Cable & Wireless slashes 1,500 jobs

Cable & Wireless has announced 1,500 new job cuts after announcing lower than expected full-year revenue. The telecoms company said the cuts would be made over 18-24 months. But speaking on CNBC on Wednesday, Cable & Wireless Chairman Richard Lapthorne said that as many as 1,000 jobs could be cut before the end of this year. He said the company has looked at a number of benchmarks in comparison to other operators and has realised that Cable & Wireless is employing "far too many people" relative to the size of its business. The job cuts are part of an extensive restructuring programme that will also see C&W drop its United States business, which lost more than STG255 million last year. Despite an investment in US operations that is thought to have run into billions of dollars, Cable & Wireless said it now realises there is no long-term viable business there for the company and it will withdraw from the region in the most cost-effective way possible. For the full year to 31 March, C&W reported revenues down 24 percent to STG4.391 billion, lower than even the most pessimistic analyst estimates of STG4.5 billion. Its loss before tax and exceptional items ballooned from STG14 million last year to STG224 million in 2003, a result that CEO Francesco Caio frankly admitted was "unsatisfactory." Including exceptional items, the full-year loss was STG6.53 billion. Lapthorne said that dividends would also be suspended for a year and that his priority is to create a stable financial base for the company, which he said could return to profitability by 2005. Cable & Wireless, which claims to have the largest UK market share after BT, also has operations in territories including the Caribbean, Japan, mainland Europe and Panama, with more than 18,000 employees. From now on, regional CEOs will be responsible for the financial performance in their territory, and in its reporting the company will focus now on Profit Before Tax (PBT) instead of Earnings Before Interest, Tax, Depreciation, and Amortisation (EBITDA) to keep management's focus on the bottom line. Cable & Wireless was down sharply in morning trading in London, falling 10 percent to STG86.50. © ENN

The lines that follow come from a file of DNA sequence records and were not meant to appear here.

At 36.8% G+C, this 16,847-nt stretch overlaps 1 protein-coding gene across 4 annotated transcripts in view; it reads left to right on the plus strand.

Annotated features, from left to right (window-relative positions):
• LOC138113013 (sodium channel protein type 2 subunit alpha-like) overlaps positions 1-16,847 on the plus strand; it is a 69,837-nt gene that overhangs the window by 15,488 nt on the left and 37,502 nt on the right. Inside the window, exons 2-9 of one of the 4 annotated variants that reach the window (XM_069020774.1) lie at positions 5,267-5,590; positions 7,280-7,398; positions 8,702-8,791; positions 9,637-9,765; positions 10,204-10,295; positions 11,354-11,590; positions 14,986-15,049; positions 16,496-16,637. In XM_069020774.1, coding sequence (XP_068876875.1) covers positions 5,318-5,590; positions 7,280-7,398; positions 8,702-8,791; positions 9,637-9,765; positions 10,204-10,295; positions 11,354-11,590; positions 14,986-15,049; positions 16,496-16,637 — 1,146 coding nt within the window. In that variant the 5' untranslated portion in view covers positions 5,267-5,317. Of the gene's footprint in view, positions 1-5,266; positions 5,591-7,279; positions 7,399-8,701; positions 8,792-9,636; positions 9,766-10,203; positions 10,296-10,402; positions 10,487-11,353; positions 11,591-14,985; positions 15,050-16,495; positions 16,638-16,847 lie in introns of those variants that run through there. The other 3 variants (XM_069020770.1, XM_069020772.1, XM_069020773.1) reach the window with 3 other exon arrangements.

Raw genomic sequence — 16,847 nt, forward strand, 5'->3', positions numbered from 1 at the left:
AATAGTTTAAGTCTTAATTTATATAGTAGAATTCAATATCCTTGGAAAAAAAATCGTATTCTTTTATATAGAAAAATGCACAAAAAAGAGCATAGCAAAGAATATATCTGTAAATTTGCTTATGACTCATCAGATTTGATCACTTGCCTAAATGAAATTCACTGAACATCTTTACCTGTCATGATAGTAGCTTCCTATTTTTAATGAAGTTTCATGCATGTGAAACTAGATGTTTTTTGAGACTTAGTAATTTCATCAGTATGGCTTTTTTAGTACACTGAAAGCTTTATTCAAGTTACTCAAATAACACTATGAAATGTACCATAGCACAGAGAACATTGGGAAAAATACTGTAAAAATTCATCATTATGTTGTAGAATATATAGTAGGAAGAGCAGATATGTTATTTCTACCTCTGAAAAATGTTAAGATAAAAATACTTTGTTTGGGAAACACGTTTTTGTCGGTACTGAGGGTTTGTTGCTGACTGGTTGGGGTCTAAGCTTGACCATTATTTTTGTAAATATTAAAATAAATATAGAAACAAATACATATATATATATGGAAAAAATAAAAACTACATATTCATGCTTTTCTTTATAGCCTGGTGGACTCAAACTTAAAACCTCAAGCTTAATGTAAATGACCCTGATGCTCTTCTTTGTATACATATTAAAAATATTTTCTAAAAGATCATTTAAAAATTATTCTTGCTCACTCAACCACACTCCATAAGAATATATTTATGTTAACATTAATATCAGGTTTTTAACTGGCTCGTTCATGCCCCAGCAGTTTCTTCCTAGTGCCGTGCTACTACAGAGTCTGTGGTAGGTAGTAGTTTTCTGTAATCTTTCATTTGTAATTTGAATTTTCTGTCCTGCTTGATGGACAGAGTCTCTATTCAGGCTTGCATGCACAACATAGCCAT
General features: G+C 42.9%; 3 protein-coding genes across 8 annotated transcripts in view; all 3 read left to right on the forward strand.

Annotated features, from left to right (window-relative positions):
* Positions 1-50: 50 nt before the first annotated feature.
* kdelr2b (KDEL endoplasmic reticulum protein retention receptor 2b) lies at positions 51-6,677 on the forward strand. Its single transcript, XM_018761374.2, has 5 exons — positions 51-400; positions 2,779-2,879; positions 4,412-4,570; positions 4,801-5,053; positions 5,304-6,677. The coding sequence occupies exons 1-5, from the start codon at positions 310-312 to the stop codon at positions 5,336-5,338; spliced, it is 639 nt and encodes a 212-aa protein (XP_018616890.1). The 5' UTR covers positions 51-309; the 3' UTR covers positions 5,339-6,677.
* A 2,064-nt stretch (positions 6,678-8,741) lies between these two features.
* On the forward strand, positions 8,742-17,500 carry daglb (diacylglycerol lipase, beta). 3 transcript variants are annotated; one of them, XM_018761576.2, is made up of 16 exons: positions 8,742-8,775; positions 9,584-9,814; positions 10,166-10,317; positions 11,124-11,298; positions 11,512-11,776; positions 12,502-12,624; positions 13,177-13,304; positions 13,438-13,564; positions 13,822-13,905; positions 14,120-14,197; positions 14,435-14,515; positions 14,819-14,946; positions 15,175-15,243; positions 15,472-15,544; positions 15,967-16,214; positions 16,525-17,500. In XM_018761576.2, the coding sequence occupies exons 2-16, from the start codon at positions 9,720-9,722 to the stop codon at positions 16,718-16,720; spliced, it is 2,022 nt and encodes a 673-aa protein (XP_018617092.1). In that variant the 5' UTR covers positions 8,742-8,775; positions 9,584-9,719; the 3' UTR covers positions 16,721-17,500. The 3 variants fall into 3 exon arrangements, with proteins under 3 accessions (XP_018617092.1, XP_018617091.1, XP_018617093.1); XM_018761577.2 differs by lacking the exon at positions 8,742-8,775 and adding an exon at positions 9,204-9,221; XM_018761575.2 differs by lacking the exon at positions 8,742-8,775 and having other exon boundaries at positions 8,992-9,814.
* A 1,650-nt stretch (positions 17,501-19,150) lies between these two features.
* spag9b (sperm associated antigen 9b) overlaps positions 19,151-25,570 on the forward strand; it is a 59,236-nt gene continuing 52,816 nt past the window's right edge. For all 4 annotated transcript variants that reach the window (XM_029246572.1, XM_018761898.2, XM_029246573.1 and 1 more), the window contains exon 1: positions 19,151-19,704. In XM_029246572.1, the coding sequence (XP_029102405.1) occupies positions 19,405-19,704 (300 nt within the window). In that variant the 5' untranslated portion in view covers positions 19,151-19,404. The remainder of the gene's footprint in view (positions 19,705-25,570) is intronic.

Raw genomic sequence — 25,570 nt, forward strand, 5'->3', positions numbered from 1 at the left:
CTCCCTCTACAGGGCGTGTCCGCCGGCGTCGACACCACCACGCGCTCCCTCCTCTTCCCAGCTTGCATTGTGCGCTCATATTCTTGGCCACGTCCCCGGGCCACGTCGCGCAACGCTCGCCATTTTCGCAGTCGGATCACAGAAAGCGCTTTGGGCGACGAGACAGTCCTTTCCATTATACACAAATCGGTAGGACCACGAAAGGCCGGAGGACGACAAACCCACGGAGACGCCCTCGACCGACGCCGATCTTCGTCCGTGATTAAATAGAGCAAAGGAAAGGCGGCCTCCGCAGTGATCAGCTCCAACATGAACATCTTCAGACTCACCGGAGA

ElectricNews.net, 04 Jun 2003

Xbox 1.5 rumours gather speed in Japan